By that time, Jefferson and his supporters faced an October 31, 1803 deadline to ratify the treaty or lose the purchase. Ironically, the deal to expand federal powers would need to be sold to the Federalists, who had advocated such a position before the treaty was signed, and supported by the Republicans, Jefferson’s party, which had opposed such a broad extension of presidential powers.

The debate in the Senate only lasted for two days. On October 20, 1803, the Senate voted for ratification 24-7, and the treaty was signed on October 31, 1803. In the treaty’s aftermath, although some Federalists continued to view the Louisiana Purchase as unconstitutional, the purchase was never questioned in court. If it had been, Jefferson may have come in conflict with his own cousin and political rival, Supreme Court Chief Justice John Marshall.

But years later, Marshall made his thoughts clear about the treaty clause in an 1823 decision called American Insurance Co. v. Canter.  “The Constitution confers absolutely on the government of the Union, the powers of making war, and of making treaties; consequently, that government possesses the power of acquiring territory, either by conquest or by treaty,” Marshall said.

Scott Bomboy is the editor in chief of the National Constitution Center.

Source: The Louisiana Purchase: Jefferson’s constitutional gamble – National Constitution Center


CT – What If Oklahoma Isn’t Oklahoma Anymore? | Plausibly Live

The Congress shall have Power To …regulate Commerce…with the Indian Tribes…


That’s how it always begins. Very small.

A man living in Oklahoma has a girlfriend who has an ex-boyfriend who gets into it with the man. In a gruesome crime, the ex-boyfriend is murdered, his genitals left on his chest on the side of the road. Not being a criminal mastermind, the man, Murphy, is caught. As there is little doubt and much evidence that he did it, he is tried and convicted of capital murder. The sentenced is death.

Not so fast…

The crime was committed by a member of the Creek Nation. The victim was also a Creek. And it appears that the crime was committed on Creek land. That being the case, the state of Oklahoma would have no jurisdiction, it would be a Federal case, requiring a Federal 9not State) prosecution. Because of the laws and agreements with the Tribes, such a crime cannot have a death penalty unless the tribe agrees to it, which they almost never do.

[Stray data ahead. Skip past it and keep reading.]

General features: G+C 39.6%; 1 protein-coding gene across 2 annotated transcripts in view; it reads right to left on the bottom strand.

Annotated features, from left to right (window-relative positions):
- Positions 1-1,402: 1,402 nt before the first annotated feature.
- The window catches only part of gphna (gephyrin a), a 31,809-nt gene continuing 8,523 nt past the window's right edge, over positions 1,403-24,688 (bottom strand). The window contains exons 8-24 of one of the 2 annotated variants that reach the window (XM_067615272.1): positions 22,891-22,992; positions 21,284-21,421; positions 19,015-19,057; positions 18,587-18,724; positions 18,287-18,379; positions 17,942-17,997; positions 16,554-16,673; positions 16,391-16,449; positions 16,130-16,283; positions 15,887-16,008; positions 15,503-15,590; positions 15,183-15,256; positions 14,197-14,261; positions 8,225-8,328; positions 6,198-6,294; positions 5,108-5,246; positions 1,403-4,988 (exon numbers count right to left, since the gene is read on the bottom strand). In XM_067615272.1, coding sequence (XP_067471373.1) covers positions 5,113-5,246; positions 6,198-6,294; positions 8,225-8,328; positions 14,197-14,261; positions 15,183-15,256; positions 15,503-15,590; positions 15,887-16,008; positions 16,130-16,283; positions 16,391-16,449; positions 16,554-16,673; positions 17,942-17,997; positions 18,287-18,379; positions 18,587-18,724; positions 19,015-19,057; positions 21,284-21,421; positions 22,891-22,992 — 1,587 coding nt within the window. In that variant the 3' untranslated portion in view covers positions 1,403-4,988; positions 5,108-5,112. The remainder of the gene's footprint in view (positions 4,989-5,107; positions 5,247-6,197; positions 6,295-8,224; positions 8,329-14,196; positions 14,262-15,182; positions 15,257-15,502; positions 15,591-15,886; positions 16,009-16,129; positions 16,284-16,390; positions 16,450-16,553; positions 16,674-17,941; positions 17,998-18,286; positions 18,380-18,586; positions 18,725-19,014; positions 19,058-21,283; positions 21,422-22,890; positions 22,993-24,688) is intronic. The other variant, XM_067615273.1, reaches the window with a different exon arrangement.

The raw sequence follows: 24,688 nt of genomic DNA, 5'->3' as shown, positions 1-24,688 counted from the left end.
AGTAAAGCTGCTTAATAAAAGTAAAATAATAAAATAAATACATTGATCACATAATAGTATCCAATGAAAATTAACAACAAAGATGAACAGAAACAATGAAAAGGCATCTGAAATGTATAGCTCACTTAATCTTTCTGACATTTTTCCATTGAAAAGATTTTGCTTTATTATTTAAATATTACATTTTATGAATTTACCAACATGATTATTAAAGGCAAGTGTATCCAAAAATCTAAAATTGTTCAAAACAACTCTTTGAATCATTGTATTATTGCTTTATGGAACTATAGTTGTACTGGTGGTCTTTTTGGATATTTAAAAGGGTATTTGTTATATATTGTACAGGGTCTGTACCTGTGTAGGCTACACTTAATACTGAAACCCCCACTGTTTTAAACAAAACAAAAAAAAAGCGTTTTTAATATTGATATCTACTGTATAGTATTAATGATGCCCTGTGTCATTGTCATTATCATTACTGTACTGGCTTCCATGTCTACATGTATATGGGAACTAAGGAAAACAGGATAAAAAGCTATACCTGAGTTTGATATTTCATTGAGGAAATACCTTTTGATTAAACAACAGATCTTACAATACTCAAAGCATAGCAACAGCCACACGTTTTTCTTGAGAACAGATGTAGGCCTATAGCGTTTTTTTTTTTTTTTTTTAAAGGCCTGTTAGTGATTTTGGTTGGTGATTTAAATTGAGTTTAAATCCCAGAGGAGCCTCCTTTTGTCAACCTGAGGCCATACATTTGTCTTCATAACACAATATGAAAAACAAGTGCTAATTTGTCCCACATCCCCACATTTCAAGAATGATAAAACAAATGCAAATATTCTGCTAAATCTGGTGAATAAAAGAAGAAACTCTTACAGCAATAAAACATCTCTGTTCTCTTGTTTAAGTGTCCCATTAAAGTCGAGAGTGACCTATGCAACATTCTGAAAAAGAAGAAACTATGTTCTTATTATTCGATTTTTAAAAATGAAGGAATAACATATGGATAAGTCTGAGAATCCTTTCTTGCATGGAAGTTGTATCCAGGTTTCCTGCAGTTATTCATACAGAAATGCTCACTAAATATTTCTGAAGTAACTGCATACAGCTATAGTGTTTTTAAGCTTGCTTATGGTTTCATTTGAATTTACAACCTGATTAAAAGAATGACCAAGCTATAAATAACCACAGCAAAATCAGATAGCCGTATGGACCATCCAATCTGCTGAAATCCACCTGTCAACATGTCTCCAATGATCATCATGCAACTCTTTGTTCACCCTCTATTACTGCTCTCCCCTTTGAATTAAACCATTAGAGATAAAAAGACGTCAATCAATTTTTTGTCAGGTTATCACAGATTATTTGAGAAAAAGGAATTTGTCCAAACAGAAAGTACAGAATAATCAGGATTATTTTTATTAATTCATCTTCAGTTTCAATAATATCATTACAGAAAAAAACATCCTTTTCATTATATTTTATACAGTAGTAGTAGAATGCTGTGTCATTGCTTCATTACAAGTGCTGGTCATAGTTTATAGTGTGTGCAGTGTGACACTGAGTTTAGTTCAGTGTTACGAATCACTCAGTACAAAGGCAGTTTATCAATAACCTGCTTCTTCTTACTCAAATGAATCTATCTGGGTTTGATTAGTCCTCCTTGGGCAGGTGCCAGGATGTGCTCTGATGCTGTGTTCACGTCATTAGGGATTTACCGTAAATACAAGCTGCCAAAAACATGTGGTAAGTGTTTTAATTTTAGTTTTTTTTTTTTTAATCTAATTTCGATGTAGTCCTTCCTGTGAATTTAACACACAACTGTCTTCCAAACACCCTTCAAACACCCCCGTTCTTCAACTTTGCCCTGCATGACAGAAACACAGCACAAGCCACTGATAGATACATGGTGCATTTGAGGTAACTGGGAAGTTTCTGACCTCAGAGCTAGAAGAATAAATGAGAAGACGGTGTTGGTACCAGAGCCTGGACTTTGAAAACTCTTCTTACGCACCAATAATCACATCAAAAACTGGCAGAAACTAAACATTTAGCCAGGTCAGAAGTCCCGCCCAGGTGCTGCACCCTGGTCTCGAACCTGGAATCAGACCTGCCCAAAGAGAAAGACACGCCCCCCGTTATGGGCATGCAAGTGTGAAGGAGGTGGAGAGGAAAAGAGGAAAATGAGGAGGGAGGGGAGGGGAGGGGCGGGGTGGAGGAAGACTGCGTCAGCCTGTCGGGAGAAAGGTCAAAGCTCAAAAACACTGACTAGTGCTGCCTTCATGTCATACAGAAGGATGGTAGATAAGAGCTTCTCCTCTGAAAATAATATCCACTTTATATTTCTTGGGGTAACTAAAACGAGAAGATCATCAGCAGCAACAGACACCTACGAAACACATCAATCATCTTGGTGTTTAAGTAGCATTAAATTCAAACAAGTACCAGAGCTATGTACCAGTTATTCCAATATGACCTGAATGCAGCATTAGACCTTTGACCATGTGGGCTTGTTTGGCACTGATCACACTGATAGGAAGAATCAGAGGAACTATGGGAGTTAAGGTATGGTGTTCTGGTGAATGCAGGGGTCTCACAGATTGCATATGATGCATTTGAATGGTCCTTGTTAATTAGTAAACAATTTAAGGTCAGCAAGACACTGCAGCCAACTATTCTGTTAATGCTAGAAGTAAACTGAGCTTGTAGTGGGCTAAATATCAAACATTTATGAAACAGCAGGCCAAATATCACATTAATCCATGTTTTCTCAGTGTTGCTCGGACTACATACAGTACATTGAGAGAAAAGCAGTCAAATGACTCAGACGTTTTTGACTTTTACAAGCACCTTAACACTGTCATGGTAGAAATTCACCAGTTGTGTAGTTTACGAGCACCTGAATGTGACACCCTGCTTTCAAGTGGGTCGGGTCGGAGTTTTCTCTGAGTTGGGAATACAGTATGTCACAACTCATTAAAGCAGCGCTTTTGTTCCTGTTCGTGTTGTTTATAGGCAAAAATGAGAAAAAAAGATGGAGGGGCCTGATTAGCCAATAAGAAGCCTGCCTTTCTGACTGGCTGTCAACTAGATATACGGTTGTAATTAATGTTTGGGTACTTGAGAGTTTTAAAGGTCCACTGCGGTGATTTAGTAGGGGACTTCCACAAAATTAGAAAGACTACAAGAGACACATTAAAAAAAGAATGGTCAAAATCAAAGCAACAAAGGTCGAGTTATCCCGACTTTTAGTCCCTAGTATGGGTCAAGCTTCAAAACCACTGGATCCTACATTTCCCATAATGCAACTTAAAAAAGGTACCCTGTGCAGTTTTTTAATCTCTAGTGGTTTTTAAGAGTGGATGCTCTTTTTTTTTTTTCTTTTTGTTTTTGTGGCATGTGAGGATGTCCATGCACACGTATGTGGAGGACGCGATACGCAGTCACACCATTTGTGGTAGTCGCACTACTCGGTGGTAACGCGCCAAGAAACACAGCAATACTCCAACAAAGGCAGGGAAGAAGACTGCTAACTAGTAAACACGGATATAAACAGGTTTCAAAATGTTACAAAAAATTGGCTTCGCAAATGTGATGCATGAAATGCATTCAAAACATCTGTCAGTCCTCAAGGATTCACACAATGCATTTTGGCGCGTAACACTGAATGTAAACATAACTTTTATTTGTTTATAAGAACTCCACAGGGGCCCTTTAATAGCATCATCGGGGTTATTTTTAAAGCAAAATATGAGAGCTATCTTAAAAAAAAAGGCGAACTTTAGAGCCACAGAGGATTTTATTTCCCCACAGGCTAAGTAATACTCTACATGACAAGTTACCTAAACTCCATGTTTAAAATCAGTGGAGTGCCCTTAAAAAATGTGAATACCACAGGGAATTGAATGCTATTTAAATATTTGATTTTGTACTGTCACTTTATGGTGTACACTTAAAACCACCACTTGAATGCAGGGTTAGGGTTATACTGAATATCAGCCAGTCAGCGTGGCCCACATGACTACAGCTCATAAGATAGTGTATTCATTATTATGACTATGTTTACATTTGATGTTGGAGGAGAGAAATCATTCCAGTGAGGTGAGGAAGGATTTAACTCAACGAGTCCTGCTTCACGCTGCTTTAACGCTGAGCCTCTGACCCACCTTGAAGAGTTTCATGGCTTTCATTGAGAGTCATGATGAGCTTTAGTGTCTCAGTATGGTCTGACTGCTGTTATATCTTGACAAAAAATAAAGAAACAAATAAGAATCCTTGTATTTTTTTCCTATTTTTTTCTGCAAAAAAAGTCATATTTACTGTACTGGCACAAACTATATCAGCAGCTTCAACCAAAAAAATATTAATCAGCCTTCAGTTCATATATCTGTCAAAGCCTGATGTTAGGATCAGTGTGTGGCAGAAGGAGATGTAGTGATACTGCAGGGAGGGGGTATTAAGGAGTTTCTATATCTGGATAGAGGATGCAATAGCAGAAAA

Not so fast… was it on Creek land? The Treaty of 1831 says that it is, but subsequent treaties (1966) make it less than clear. Did Congress intend to take the land where the crime occurred away? Did they actually do it? Did somebody make a big mistake and forget a sentence in a document more than a century ago?

And if it is Creek Land, what does that mean to the State of Oklahoma? What if the State of Oklahoma, as we’ve known and loved it since 1907, isn’t the state of Oklahoma? what if it’s only half the size it is today?

Absurd, you say? That’s not what the 10th Circuit Court says. And depending on how the Supreme Court rules, it might not be so crazy. By next June there might be a new old Territory and fifty percent less of the State of Oklahoma.

It’s Constitution Thursday on The Dave Bowman Show…

Source: CT – What If Oklahoma Isn’t Oklahoma Anymore? | Plausibly Live

New course on Supreme Court goes online – National Constitution Center

A new college-level course, on “The Supreme Court and American Politics,” went online this month with scores of students from around the world already signed up.  The course, prepared by Lyle Denniston, a contributor to Constitution Daily for the past seven years, is free.

Source: New course on Supreme Court goes online – National Constitution Center